Working to break down apprenticeship barriers for care experienced young people - Paul Carberry

Care experienced young people face an array of challenges throughout their lives that their non-care experienced peers do not and, while there are various support structures available to help address this, many are still being let down.

Action for Children has a long history of working with care experienced young people to allow them the chance to find a positive destination in adulthood. One area we have identified as needing significant investment and change is with apprenticeships, and we are working to break down the barriers that are preventing these young people from attaining and finishing apprenticeships.

The difficulties care experienced young people face go far beyond the lack of traditional family support structures. That alone is a significant disadvantage but, with far higher rates of mental health issues, trauma and unstable living arrangements, this group of young people have a steep uphill battle in their efforts to fulfil their potential.

Overcoming this start in life is hugely challenging in light of the disparity in educational attainment between care experienced young people and their non-care experienced counterparts. Government figures show that 73 per cent of care experienced young people leave school before the age of 16 compared to just 27 per cent of all other school leavers.

Paul Carberry, Action for Children Director.

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Action for Children has programmes and services throughout Scotland designed to give those from care experienced backgrounds the support they need to undertake new learning opportunities in adulthood. We are present in secondary schools across Scotland and we work to bridge the gap between school and adulthood for young people from these backgrounds.

One such project is our Stay service which works with more than 800 young people at colleges in Glasgow and Edinburgh. The service aims to ensure they can fulfil their potential while at college with comprehensive help and advice with mental wellness, financial support, housing and more both on and outside the college campuses.

For many, apprenticeships are a particularly interesting alternative to college. There have been some promising developments in this area with year-on-year increases in the uptake of apprenticeships by care experienced young people, however, Skills Development Scotland has reported a significant gap of 13.5 per cent in the completion rate between those with and without care experience.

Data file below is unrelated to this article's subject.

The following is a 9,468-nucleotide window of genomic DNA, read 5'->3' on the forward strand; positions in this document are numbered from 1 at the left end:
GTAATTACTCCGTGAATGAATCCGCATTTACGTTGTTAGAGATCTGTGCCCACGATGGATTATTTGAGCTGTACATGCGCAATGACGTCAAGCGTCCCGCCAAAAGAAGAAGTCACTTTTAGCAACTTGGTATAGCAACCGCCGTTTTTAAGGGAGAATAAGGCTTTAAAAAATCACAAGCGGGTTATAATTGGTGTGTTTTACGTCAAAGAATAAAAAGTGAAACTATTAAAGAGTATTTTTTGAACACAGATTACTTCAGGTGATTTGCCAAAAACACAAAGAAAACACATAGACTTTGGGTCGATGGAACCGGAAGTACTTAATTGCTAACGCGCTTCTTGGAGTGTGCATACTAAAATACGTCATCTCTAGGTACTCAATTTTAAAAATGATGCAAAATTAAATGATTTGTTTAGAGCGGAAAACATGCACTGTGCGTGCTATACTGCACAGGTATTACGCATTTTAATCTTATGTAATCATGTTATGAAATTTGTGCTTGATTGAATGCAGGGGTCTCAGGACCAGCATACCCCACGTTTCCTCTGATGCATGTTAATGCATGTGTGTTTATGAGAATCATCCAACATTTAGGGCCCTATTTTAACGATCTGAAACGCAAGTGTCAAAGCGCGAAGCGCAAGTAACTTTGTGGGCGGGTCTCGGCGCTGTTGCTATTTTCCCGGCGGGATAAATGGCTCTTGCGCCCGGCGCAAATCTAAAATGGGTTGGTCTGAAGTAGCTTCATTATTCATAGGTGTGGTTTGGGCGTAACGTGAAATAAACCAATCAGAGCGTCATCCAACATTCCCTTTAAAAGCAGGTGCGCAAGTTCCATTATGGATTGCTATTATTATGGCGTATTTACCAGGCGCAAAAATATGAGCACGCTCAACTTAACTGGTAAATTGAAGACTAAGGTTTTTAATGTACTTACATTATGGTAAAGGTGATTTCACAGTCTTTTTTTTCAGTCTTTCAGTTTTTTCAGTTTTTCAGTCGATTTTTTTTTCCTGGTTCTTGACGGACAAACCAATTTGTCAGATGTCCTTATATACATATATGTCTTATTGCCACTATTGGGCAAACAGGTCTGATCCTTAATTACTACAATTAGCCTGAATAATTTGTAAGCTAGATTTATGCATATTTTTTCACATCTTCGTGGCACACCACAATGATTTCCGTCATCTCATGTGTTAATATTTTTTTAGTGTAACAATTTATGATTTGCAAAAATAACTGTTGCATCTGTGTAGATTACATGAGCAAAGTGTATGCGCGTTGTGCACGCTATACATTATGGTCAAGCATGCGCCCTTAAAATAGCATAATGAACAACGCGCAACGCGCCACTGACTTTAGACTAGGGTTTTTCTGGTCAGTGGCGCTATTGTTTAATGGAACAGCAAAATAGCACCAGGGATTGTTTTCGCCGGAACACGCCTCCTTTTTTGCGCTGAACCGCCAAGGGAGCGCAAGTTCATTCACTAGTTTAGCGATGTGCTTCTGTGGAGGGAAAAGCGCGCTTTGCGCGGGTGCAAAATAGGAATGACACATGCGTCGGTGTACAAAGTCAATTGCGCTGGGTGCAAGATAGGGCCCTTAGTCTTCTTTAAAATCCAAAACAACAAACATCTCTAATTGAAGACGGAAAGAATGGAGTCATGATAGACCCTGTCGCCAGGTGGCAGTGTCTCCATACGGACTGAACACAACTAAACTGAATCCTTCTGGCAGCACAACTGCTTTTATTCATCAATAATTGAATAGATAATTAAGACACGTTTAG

This is unsurprising given many care experience young people moving into adulthood have to be self-sufficient and manage entire household costs, all without any wider family support networks. Bursaries help address this challenge for those with college or university places but not for apprenticeships.

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To address this issue Action for Children has recently begun working with the Scottish Apprenticeship Advisory Board (SAAB) – a group of business leaders and experts who provide ‘the employer voice’ on apprenticeships. They have been investigating the access, uptake and completion rates among care experienced young people in apprenticeships. Action for Children’s National Lead for Employability, Tony Scally, is chairing a SAAB-commissioned Working Group on Care Experience young people. Already, the group, which also includes Skills Development Scotland and Barnardo’s, has identified barriers to entry and is developing initial recommendations that can bring about solutions.

Employers can make a huge difference in levelling the playing field in this area. Recruitment practices can be evolved to prevent young people from being automatically ruled out for previous offences and to recognise transferable skills over competency-based interviews or qualifications. Other aspects present in further education may also be applicable to apprenticeships such as flexibility around entry qualifications for those from deprived backgrounds and mentoring programmes to support them throughout their journey.

The responsibility does not fall to employers alone, however. The financial support akin to that for college and university in the form of bursaries requires government backing, and Action for Children has made this clear in recent meetings with key players and experts from the government including representatives from Young Person’s Guarantee (YPG) The Promise. Ultimately, this work is about improving policy in this area and making sure it is accompanied by meaningful action that will break down the barriers preventing care experienced young people from having the same opportunities as everyone else.

Paul Carberry, Action for Children Director for Scotland

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